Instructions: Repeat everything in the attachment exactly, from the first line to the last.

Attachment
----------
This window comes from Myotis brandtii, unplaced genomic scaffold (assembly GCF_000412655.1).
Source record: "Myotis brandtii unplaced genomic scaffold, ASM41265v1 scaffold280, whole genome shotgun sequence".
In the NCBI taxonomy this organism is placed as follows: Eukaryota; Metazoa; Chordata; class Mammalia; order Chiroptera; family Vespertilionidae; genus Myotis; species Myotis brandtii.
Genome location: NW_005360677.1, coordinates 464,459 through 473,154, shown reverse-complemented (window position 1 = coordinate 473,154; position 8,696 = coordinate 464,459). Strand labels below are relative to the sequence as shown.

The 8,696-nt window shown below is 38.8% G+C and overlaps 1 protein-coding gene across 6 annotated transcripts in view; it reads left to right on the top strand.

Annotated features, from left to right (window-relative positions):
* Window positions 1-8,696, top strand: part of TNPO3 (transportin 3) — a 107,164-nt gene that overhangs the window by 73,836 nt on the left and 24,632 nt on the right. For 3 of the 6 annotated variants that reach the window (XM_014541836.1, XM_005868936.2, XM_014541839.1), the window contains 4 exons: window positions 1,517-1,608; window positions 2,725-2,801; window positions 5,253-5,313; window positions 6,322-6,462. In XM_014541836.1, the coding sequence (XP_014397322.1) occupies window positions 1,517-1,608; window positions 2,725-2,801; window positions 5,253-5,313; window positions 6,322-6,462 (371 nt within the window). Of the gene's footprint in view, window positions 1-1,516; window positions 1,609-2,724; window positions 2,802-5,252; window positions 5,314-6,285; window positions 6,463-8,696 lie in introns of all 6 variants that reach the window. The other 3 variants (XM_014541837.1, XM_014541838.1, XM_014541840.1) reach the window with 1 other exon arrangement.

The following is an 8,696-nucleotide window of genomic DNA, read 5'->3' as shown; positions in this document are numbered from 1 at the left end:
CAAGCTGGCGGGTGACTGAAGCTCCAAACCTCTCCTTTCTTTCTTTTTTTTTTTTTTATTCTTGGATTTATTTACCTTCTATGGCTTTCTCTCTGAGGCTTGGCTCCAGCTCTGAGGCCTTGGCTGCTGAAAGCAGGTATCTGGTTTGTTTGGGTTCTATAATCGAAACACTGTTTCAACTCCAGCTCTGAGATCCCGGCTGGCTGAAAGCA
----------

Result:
This window comes from Myotis brandtii, unplaced genomic scaffold (assembly GCF_000412655.1).
Source record: "Myotis brandtii unplaced genomic scaffold, ASM41265v1 scaffold280, whole genome shotgun sequence".
In the NCBI taxonomy this organism is placed as follows: Eukaryota; Metazoa; Chordata; class Mammalia; order Chiroptera; family Vespertilionidae; genus Myotis; species Myotis brandtii.
Genome location: NW_005360677.1, coordinates 464,459 through 473,154, shown reverse-complemented (window position 1 = coordinate 473,154; position 8,696 = coordinate 464,459). Strand labels below are relative to the sequence as shown.

The 8,696-nt window shown below is 38.8% G+C and overlaps 1 protein-coding gene across 6 annotated transcripts in view; it reads left to right on the top strand.

Annotated features, from left to right (window-relative positions):
* Window positions 1-8,696, top strand: part of TNPO3 (transportin 3) — a 107,164-nt gene that overhangs the window by 73,836 nt on the left and 24,632 nt on the right. For 3 of the 6 annotated variants that reach the window (XM_014541836.1, XM_005868936.2, XM_014541839.1), the window contains 4 exons: window positions 1,517-1,608; window positions 2,725-2,801; window positions 5,253-5,313; window positions 6,322-6,462. In XM_014541836.1, the coding sequence (XP_014397322.1) occupies window positions 1,517-1,608; window positions 2,725-2,801; window positions 5,253-5,313; window positions 6,322-6,462 (371 nt within the window). Of the gene's footprint in view, window positions 1-1,516; window positions 1,609-2,724; window positions 2,802-5,252; window positions 5,314-6,285; window positions 6,463-8,696 lie in introns of all 6 variants that reach the window. The other 3 variants (XM_014541837.1, XM_014541838.1, XM_014541840.1) reach the window with 1 other exon arrangement.

The following is an 8,696-nucleotide window of genomic DNA, read 5'->3' as shown; positions in this document are numbered from 1 at the left end:
CAAGCTGGCGGGTGACTGAAGCTCCAAACCTCTCCTTTCTTTCTTTTTTTTTTTTTTATTCTTGGATTTATTTACCTTCTATGGCTTTCTCTCTGAGGCTTGGCTCCAGCTCTGAGGCCTTGGCTGCTGAAAGCAGGTATCTGGTTTGTTTGGGTTCTATAATCGAAACACTGTTTCAACTCCAGCTCTGAGATCCCGGCTGGCTGAAAGCA